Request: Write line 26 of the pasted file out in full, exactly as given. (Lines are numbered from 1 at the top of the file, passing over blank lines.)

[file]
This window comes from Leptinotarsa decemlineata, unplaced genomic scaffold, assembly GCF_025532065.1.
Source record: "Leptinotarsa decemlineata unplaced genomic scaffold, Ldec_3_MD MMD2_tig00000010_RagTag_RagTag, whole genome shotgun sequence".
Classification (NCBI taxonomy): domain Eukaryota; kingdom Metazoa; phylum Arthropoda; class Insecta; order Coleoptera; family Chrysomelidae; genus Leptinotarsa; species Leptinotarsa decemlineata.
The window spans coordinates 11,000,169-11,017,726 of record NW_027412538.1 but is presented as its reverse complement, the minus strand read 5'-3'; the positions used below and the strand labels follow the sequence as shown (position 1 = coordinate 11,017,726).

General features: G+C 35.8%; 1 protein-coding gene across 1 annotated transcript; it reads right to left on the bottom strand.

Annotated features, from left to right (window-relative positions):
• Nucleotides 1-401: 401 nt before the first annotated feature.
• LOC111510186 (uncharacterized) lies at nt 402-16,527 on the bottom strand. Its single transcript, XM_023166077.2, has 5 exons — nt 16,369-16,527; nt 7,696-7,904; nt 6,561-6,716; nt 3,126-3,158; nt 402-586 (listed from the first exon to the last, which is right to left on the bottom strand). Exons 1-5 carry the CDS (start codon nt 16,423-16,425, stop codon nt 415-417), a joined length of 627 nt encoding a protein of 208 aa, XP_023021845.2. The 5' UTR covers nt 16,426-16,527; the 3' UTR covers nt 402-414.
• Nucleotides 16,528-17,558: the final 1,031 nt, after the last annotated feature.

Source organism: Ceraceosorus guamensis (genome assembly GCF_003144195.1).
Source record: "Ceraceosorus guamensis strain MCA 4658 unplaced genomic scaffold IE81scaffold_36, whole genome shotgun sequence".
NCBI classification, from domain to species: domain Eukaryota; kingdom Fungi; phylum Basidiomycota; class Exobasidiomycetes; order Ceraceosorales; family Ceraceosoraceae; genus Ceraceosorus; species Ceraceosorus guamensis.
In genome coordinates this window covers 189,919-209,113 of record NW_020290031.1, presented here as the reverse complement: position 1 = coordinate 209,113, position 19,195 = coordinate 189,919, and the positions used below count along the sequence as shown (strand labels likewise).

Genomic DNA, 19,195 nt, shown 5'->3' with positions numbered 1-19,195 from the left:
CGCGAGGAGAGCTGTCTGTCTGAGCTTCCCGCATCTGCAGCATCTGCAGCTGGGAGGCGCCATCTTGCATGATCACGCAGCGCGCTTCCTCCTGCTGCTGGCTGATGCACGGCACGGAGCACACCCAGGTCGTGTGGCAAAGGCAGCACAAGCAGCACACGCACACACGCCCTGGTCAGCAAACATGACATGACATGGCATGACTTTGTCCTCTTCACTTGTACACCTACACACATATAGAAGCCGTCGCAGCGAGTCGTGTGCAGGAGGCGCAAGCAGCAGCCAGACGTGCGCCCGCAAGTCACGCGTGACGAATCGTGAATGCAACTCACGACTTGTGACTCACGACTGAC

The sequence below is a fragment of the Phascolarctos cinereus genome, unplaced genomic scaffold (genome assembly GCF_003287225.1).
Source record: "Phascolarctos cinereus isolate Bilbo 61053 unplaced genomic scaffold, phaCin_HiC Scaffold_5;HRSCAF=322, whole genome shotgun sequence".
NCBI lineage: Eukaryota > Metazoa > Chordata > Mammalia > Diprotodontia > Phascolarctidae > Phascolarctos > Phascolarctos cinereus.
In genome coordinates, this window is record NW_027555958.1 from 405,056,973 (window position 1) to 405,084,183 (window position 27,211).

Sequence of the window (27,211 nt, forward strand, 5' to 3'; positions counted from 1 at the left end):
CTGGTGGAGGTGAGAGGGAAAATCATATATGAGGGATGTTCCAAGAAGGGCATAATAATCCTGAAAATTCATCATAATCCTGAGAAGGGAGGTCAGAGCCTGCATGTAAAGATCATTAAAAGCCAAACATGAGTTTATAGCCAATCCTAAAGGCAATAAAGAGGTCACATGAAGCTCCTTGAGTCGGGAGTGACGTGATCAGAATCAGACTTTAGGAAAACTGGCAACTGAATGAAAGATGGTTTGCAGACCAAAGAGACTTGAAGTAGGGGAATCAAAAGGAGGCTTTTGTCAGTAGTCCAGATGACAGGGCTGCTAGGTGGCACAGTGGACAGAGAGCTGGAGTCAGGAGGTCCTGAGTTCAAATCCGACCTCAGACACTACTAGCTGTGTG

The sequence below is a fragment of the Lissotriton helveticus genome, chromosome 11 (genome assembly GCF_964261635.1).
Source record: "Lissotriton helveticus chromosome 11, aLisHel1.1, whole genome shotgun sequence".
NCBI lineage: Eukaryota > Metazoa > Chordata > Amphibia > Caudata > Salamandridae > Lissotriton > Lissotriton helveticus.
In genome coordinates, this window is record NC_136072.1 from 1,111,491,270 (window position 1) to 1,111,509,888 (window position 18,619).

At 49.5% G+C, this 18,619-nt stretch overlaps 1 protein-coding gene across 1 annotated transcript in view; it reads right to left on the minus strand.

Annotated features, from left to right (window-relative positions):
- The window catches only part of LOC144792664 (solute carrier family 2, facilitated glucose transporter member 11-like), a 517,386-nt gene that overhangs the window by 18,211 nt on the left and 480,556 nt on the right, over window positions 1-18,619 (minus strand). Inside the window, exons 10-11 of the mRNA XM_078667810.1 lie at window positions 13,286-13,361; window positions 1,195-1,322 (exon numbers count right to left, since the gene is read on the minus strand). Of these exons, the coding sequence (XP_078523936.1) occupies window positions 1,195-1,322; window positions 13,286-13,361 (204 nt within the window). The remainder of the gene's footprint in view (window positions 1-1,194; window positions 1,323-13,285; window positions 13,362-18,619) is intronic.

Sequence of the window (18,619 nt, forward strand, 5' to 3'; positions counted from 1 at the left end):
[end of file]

At 49.5% G+C, this 18,619-nt stretch overlaps 1 protein-coding gene across 1 annotated transcript in view; it reads right to left on the minus strand.